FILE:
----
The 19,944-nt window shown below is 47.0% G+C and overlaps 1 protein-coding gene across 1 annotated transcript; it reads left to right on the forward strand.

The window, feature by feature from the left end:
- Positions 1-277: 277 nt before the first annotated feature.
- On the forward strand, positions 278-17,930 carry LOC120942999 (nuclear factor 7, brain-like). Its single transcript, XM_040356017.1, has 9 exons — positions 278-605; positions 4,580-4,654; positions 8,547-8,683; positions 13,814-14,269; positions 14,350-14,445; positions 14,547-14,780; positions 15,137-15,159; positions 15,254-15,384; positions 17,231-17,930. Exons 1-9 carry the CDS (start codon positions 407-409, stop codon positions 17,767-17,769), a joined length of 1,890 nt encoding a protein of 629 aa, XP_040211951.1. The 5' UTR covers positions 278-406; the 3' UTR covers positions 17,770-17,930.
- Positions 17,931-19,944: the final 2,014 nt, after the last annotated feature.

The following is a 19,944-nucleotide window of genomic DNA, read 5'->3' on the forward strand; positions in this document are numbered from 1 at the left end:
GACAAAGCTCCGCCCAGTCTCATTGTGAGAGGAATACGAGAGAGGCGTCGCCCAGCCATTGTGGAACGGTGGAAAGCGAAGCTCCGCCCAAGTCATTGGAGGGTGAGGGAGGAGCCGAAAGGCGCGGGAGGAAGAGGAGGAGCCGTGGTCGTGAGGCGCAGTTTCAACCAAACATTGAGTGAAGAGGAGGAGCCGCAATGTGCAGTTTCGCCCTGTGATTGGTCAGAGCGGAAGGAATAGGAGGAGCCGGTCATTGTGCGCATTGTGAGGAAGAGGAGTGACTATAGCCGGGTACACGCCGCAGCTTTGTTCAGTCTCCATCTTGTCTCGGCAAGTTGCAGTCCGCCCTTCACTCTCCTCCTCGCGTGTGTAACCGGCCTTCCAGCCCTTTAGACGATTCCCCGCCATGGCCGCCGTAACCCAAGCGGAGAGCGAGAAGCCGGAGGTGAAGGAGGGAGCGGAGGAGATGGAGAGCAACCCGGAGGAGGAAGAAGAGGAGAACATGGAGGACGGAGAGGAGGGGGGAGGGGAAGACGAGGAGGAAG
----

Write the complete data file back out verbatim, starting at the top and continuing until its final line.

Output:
The 19,944-nt window shown below is 47.0% G+C and overlaps 1 protein-coding gene across 1 annotated transcript; it reads left to right on the forward strand.

The window, feature by feature from the left end:
- Positions 1-277: 277 nt before the first annotated feature.
- On the forward strand, positions 278-17,930 carry LOC120942999 (nuclear factor 7, brain-like). Its single transcript, XM_040356017.1, has 9 exons — positions 278-605; positions 4,580-4,654; positions 8,547-8,683; positions 13,814-14,269; positions 14,350-14,445; positions 14,547-14,780; positions 15,137-15,159; positions 15,254-15,384; positions 17,231-17,930. Exons 1-9 carry the CDS (start codon positions 407-409, stop codon positions 17,767-17,769), a joined length of 1,890 nt encoding a protein of 629 aa, XP_040211951.1. The 5' UTR covers positions 278-406; the 3' UTR covers positions 17,770-17,930.
- Positions 17,931-19,944: the final 2,014 nt, after the last annotated feature.

The following is a 19,944-nucleotide window of genomic DNA, read 5'->3' on the forward strand; positions in this document are numbered from 1 at the left end:
GACAAAGCTCCGCCCAGTCTCATTGTGAGAGGAATACGAGAGAGGCGTCGCCCAGCCATTGTGGAACGGTGGAAAGCGAAGCTCCGCCCAAGTCATTGGAGGGTGAGGGAGGAGCCGAAAGGCGCGGGAGGAAGAGGAGGAGCCGTGGTCGTGAGGCGCAGTTTCAACCAAACATTGAGTGAAGAGGAGGAGCCGCAATGTGCAGTTTCGCCCTGTGATTGGTCAGAGCGGAAGGAATAGGAGGAGCCGGTCATTGTGCGCATTGTGAGGAAGAGGAGTGACTATAGCCGGGTACACGCCGCAGCTTTGTTCAGTCTCCATCTTGTCTCGGCAAGTTGCAGTCCGCCCTTCACTCTCCTCCTCGCGTGTGTAACCGGCCTTCCAGCCCTTTAGACGATTCCCCGCCATGGCCGCCGTAACCCAAGCGGAGAGCGAGAAGCCGGAGGTGAAGGAGGGAGCGGAGGAGATGGAGAGCAACCCGGAGGAGGAAGAAGAGGAGAACATGGAGGACGGAGAGGAGGGGGGAGGGGAAGACGAGGAGGAAG